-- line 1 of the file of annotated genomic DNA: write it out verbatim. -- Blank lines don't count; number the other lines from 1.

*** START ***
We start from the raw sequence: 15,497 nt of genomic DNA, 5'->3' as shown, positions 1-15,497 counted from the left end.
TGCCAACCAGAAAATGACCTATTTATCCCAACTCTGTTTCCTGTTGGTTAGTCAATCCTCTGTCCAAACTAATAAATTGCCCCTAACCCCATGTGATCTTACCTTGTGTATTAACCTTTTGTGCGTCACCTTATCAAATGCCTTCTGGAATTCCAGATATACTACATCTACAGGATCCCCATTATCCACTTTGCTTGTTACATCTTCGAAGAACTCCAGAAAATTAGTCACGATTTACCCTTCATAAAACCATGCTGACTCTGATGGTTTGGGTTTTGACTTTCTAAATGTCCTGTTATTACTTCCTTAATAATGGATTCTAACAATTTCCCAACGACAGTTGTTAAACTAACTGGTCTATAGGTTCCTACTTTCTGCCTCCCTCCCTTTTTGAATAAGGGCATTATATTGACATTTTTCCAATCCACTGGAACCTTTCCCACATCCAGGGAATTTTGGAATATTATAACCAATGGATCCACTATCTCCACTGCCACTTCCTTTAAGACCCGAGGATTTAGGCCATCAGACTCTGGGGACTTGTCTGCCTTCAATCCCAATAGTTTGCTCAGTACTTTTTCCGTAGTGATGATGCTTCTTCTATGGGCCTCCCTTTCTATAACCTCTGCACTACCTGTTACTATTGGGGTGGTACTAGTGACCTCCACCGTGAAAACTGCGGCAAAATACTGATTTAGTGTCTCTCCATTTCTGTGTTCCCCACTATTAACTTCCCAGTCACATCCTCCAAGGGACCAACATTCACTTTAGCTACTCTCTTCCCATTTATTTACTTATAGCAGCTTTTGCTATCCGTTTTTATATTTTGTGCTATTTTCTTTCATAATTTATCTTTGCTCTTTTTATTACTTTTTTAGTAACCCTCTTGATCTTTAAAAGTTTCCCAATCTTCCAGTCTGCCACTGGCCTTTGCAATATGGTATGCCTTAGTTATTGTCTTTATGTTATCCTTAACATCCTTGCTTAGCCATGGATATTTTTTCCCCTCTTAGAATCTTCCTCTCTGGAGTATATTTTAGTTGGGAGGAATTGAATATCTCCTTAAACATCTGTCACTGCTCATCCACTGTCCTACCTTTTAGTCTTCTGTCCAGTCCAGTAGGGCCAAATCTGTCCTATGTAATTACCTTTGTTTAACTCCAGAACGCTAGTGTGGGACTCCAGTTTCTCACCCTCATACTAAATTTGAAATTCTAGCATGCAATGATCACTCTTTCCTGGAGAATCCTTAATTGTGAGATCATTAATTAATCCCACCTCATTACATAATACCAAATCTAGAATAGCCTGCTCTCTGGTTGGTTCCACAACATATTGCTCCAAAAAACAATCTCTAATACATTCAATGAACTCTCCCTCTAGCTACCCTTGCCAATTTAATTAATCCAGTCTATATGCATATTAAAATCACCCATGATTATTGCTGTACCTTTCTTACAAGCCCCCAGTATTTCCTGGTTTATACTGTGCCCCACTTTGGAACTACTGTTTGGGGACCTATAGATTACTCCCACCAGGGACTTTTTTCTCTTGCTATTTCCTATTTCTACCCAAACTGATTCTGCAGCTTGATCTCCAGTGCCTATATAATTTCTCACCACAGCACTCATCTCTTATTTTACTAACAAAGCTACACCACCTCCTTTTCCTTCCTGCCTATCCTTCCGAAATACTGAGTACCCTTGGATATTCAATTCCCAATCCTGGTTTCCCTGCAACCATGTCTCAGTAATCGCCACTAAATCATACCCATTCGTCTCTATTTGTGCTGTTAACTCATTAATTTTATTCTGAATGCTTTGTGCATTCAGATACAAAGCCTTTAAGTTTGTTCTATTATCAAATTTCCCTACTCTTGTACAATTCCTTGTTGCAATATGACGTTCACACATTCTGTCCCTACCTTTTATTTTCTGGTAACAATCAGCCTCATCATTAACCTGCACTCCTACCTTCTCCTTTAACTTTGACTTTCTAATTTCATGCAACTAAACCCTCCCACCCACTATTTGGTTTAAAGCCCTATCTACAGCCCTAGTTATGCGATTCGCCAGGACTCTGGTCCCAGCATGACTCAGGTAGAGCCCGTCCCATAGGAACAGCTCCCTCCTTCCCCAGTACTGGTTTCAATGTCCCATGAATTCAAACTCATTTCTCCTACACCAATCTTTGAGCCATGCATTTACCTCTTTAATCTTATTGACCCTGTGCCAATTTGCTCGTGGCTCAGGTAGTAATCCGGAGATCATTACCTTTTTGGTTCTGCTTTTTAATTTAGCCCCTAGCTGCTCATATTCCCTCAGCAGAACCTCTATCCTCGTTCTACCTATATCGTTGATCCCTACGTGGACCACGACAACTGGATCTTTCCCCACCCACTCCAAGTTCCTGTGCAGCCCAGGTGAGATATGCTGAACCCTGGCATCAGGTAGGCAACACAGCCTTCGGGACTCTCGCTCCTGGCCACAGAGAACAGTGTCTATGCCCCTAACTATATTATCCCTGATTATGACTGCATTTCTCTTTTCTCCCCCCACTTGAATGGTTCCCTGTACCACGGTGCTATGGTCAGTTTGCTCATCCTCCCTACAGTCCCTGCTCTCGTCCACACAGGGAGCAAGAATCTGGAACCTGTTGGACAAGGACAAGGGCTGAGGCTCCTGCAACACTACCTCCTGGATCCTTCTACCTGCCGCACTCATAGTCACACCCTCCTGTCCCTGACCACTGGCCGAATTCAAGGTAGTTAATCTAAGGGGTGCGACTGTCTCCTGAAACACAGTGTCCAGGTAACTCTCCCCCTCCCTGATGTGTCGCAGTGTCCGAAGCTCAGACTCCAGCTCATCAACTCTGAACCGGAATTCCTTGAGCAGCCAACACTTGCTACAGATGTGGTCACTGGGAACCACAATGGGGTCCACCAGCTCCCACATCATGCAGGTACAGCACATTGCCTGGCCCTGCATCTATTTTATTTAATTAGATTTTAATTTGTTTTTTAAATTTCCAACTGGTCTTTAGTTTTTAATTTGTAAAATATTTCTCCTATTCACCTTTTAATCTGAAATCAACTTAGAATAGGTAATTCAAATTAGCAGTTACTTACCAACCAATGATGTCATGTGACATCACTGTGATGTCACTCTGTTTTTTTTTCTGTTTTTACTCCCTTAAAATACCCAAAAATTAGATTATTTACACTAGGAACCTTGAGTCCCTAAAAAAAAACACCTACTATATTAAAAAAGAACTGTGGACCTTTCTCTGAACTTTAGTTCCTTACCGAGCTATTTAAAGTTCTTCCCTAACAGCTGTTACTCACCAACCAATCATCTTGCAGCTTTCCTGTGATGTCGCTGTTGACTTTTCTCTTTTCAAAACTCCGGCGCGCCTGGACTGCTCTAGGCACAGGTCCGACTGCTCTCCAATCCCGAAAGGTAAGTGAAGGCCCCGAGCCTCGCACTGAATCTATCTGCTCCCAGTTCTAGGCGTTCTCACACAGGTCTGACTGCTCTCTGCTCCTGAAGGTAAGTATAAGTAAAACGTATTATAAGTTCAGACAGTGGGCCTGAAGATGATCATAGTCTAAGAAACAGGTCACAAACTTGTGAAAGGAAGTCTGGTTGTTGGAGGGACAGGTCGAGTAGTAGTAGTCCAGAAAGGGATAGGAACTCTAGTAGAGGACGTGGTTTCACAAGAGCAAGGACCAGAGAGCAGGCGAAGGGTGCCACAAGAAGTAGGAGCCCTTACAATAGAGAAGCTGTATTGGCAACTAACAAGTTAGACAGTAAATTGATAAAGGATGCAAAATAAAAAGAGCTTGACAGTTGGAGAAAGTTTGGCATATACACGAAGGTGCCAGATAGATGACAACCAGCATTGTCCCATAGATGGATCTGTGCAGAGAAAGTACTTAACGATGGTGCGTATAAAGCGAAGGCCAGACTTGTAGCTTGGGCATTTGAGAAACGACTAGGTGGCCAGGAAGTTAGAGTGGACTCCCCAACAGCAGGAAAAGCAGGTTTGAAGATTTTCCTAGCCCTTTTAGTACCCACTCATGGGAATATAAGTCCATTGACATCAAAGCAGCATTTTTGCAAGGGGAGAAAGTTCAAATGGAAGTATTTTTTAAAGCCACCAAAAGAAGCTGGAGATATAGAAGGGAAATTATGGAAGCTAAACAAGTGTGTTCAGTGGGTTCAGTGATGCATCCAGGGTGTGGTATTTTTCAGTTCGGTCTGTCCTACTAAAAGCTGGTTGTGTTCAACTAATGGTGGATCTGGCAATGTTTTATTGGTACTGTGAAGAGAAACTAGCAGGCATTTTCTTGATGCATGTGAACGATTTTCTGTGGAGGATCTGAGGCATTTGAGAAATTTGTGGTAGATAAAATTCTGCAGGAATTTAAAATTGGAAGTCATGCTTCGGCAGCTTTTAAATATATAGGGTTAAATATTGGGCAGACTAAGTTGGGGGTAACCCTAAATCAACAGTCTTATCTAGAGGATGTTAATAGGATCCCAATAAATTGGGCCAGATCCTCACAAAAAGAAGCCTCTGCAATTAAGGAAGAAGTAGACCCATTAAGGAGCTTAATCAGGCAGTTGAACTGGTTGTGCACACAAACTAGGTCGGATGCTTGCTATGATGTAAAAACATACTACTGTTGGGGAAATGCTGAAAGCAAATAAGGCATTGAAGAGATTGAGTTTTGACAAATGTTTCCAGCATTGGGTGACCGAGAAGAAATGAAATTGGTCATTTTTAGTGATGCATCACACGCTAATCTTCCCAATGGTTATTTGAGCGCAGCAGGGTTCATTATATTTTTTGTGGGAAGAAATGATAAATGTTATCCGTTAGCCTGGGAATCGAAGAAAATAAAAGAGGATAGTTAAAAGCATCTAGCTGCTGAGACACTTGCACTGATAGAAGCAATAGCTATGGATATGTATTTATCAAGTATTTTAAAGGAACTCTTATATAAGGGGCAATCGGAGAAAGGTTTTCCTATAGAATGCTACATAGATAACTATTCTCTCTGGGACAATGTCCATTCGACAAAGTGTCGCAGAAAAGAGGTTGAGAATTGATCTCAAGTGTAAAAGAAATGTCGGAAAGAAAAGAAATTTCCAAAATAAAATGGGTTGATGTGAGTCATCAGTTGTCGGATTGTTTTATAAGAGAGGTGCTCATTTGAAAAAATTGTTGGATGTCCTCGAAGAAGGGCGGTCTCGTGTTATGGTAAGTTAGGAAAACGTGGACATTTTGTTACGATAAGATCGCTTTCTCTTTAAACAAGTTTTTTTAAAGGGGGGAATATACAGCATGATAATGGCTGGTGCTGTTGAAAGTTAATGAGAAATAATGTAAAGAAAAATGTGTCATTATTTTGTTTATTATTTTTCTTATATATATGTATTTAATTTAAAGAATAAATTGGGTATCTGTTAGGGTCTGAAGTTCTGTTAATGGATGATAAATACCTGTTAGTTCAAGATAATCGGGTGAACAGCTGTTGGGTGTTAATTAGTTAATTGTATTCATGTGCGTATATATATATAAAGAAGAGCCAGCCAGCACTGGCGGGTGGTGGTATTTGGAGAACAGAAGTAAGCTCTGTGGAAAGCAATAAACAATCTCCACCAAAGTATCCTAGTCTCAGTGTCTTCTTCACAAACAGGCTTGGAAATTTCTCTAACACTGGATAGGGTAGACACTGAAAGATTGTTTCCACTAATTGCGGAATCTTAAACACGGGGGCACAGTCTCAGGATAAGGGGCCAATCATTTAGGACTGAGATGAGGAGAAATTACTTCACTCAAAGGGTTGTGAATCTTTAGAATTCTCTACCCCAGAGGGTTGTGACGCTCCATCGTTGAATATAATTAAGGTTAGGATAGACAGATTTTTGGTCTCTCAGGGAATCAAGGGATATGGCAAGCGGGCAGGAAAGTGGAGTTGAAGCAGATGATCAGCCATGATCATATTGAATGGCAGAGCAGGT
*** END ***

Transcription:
We start from the raw sequence: 15,497 nt of genomic DNA, 5'->3' as shown, positions 1-15,497 counted from the left end.